Profile on Sofia Maldonado

Sofia Maldonado is an artist in Brooklyn who's work has spread beyond the boroughs.  Her favorite part of being an artist is the freedom of expression and dialog that can be created from it.  Being an artist is not just her profession, it's who she is.  She enjoys the various stages of being an artist from artist to a community art director to being a mentor.  To her, art is a lifestyle that is inescapable.  If she wasn't an artist, she could have been found in marine biology or shaping surfboards on an island.  However, she loves her life as an artist too much to trade it.  

Her first introduction to art came from her parents and their artist friends Rafael Trelles and Daniel Lind.  They were the first professional artists that she met.  When she got to college, she worked at Candela Gallery in San Juan.  Her experience there helped shape her motivation towards becoming an artist.  What's her definition of art? "It's a process such as life."  She's right about this and the process must go on.  You can't rush a painting just like you can't rush a sculpture.  You must go through the process of putting it all together.  It's the same thing with life, you have to go through the process.

Sofia's work speaks for itself.  It's eccentric and loud.  Each of her pieces tell a different story.  How you interpret it depends on you.  

How does it feel to have been involved in exhibitions? 

It depends of the exhibition; some are more fun than others. I highly enjoy the museum shows on contemporary painting, as “Beyond Bling “(Ringling Museum of Art, Florida) or “On Painting” (Centro Atlántico de Arte Moderno, Spain). Is an honor to be feature along with other great artist of your time and the interaction with the curators has been amazing.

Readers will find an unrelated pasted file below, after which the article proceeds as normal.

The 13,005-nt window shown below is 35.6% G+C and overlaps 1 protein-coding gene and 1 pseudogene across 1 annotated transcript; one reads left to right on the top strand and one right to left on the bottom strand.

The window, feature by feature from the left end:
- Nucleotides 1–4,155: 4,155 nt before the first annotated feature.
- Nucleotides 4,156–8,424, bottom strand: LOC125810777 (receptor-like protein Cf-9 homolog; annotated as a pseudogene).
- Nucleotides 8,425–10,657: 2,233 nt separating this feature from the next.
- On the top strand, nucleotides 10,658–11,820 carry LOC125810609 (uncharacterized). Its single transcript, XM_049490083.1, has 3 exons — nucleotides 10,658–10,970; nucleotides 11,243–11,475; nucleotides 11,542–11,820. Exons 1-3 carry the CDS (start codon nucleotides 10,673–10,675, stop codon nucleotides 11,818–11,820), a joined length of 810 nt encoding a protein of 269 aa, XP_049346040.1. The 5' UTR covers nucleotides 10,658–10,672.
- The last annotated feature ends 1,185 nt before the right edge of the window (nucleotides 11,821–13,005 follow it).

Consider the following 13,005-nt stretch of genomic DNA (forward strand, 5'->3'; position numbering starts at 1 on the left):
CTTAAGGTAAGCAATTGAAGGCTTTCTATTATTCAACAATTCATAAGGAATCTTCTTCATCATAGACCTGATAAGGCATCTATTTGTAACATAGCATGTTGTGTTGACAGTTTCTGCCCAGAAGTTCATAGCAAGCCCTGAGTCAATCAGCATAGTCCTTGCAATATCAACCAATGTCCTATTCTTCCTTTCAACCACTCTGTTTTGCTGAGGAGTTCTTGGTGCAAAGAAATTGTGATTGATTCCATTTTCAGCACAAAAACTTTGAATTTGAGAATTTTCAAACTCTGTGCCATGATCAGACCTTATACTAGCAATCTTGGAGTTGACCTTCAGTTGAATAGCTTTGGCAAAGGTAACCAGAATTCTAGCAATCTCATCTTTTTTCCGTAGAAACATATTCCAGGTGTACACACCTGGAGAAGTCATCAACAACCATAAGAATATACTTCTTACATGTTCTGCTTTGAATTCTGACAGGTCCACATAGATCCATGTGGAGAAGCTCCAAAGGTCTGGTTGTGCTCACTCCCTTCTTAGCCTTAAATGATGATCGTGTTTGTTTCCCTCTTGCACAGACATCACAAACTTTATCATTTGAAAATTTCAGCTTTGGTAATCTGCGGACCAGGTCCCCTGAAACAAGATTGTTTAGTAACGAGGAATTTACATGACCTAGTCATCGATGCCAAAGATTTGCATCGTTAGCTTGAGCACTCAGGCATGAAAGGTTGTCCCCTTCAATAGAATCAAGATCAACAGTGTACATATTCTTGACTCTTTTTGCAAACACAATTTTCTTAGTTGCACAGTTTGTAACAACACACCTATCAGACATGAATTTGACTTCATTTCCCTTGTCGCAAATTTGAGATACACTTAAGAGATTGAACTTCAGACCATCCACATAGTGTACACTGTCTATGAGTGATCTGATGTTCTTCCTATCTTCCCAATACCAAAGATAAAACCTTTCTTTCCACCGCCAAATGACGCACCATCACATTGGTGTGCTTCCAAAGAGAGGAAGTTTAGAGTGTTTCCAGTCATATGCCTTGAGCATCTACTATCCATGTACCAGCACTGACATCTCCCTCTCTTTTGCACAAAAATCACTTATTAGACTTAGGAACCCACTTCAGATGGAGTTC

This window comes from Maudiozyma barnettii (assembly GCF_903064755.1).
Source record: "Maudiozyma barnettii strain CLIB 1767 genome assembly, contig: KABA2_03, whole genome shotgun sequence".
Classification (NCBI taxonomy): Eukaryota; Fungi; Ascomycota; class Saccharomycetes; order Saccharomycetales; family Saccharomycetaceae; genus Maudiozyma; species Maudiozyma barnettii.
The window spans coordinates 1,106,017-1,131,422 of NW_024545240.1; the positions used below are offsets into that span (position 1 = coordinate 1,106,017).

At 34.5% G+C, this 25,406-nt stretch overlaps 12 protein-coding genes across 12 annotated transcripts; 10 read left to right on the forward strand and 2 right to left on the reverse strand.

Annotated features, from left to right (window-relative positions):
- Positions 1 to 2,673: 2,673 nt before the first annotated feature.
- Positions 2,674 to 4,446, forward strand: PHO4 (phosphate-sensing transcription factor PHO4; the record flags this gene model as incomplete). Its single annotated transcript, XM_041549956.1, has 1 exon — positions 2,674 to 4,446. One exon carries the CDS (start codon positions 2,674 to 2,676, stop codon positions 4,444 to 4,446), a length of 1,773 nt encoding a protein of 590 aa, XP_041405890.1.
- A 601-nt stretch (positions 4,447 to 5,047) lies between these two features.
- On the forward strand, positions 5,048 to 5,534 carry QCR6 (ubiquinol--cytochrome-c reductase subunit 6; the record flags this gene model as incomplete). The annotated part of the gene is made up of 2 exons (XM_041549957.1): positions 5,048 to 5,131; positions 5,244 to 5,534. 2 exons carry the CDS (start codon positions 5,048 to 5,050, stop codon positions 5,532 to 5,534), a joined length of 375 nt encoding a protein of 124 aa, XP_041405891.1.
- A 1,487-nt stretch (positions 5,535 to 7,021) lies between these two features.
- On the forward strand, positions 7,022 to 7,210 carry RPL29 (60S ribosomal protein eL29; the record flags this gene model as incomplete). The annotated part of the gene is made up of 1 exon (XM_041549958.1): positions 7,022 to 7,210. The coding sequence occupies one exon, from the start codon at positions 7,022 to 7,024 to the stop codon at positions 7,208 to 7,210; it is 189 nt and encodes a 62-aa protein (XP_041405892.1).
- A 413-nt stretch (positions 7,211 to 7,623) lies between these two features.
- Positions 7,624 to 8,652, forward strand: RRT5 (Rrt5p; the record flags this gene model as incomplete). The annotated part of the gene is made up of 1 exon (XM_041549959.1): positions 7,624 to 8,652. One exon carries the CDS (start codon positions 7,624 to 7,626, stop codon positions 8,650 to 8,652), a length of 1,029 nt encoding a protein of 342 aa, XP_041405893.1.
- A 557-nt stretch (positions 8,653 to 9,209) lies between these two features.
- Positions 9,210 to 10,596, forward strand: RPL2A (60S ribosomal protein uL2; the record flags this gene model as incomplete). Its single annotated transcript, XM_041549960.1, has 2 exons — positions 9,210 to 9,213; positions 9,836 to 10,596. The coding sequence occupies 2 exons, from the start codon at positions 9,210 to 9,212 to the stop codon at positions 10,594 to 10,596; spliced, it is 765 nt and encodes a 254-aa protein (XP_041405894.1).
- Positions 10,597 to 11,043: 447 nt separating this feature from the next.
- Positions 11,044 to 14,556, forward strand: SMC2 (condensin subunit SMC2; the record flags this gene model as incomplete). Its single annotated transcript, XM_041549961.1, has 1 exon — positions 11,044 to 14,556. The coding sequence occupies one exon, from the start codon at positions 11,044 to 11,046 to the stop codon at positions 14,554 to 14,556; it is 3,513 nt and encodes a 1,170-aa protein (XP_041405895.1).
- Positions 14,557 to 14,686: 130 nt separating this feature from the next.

Although, two years ago, I had my first solo exhibition at The Museo of Contemporary Art in Puerto Rico and that was a growing experience, tons of paper work, coordination, construction, planning, unnamed. At the end it was a precious life step.  

What would you describe as a good work of art?

Bad art is definitely bad, there’s no escape to that.

What major projects have you worked on and why did you take them on?

Most of my large scale projects have been done from ideas I have proposed or been invited too, and the gratitude that comes by interacting with a community, example: The Tropical Bowl, The Payne Skate Park, The 42nd Street Mural Project, The Real Art Ways Public Art, Skate My Patria (Cuba), and many others…

Is there a specific project that you would like to work on? 

Yes, I would like to paint another skate park soon. It’s much fun and heartwarming. Plus, I get to cruise and see others shred over my work.

Where do you see your future in art? 

I am looking forward to keep developing myself through the years and sharing my work with other cultures.

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